Sickle Cell Anemia

By Sharif Rashed- Get down with the sickle-ness

Description of the disease

When a person inherits the sickle cell trait, some of their blood cells stiffen up to take the shape of a sickle- hence the name. The blood cells stiffen due to a certain hemoglobin (hemoglobin S).

Why is it dangerous?

Affected blood cells clump together and clog blood vessels, restricting oxygen from getting to organs and tissues, like the kidneys, spleen or liver, and even the lungs. Because of the blockages, people who are affected can have swollen feet or hands and gallstones.

How is it inherited?

The sickle cell hemoglobin is a recessive autosomal allele. However, if it's heterozygous with another abnormal hemoglobin, some symptoms may show- though it wouldn't be as severe as if it was homozygous.


The hemoglobin can be passed by carriers and those affected by sickle cell anemia. Carriers are described with a "sickle cell trait."

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Diagnosis:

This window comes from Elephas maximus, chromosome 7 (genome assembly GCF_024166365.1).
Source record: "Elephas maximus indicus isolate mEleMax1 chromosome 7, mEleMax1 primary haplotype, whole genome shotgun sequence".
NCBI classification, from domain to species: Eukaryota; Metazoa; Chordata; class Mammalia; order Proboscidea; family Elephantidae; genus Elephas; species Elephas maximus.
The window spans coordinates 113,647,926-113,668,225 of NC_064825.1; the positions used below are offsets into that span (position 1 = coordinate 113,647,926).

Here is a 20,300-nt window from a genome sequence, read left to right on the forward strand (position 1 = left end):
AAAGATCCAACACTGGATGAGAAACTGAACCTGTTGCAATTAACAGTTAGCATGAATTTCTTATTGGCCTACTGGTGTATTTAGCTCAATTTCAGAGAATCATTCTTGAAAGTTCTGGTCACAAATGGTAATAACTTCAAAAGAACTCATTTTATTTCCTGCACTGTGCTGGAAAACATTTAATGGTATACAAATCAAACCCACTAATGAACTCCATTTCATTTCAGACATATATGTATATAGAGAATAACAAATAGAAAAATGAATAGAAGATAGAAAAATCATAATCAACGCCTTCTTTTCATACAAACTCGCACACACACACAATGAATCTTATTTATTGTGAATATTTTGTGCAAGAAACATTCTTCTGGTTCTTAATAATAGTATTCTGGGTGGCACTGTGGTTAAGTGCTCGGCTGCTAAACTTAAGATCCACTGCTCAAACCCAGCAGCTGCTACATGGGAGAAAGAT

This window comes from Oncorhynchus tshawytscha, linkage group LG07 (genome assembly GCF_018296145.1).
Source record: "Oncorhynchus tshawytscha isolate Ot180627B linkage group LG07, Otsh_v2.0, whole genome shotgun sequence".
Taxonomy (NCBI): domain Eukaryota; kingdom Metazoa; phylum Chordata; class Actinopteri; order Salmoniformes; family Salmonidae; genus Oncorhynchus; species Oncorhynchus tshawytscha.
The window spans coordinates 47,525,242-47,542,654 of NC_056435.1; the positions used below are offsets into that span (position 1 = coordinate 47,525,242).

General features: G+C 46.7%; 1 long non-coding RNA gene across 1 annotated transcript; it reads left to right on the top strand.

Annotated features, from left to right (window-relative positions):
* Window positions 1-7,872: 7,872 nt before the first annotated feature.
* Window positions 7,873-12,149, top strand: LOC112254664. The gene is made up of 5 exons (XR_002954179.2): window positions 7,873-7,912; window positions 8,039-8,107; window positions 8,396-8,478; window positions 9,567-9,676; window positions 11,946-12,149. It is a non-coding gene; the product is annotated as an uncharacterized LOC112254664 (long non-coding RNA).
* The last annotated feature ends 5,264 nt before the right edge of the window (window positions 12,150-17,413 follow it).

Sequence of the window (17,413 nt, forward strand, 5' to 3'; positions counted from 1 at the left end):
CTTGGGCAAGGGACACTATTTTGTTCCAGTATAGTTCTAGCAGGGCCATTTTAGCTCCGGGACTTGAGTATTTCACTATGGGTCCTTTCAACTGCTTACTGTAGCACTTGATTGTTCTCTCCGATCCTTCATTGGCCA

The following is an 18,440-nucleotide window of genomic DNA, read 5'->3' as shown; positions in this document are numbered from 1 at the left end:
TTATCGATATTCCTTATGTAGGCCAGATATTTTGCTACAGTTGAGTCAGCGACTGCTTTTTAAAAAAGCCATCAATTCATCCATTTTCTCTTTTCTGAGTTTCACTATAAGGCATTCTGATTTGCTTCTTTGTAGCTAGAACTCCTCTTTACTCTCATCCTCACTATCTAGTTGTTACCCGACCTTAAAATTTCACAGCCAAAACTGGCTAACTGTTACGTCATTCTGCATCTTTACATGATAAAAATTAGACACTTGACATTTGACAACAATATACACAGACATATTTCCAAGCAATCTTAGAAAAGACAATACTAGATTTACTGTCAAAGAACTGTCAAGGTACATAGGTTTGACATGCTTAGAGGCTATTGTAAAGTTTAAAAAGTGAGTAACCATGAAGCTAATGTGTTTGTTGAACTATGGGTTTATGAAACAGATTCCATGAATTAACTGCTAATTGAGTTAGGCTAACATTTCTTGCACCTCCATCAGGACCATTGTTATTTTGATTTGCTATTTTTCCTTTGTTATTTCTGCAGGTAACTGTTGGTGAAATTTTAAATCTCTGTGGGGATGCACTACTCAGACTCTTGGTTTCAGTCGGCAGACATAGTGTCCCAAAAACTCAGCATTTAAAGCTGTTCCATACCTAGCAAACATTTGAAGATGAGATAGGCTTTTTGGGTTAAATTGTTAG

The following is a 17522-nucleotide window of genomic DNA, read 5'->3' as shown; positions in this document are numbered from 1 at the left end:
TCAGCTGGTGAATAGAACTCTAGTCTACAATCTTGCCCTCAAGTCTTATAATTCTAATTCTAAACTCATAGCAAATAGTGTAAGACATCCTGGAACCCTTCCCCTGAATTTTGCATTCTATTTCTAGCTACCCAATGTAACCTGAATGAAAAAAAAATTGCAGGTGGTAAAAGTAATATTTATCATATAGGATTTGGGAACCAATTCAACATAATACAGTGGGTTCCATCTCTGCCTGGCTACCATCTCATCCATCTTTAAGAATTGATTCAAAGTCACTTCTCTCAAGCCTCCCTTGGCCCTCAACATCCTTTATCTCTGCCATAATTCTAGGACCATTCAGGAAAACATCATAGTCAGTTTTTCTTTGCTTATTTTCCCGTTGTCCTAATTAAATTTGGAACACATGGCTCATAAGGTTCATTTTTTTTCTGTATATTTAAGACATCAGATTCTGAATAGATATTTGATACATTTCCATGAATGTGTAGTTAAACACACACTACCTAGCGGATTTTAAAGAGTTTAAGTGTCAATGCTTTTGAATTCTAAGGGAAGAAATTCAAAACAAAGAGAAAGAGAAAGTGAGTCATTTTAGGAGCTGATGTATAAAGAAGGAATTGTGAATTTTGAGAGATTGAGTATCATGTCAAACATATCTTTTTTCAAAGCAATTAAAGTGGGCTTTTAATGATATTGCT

Blood tests check for hemoglobin S. In the U.S., the blood test is routine for a newborn screening at the hospital.


Sickle Cell anemia is most common in people of African descent, including African-Americans. It is also common in Hispanic Americans, and people of Middle eastern, Asian, Indian, and Mediterranean descent.

SYMPTOMS:


Icky pictures>>>

  • Swelling of the hands and feet
  • Lung, spleen, and liver blood blockage
  • Kidney damage
  • Yellowish skin and eyes
  • Delayed growth
  • Fatigue

Cure?

Unfortunately, there is no cure. However, treatment does help. Medications, blood transfusions, and bone marrow transplant (which is rare) are all possible treatments.

Life expectancy?

In 1973, the life expectancy of someone with SCA was only 14 years old. Now, with new treatments and medications, the life expectancy for patients is 50 years minimum.


Patients with SCA tire easily, so they avoid tiring activities. Patients must drink extra water for avoiding dehydration. The weight of SCA on a patient's back can cause depression or anxiety, as well.

Our Story: Living with and Managing Sickle Cell Disease (Nicholas H.)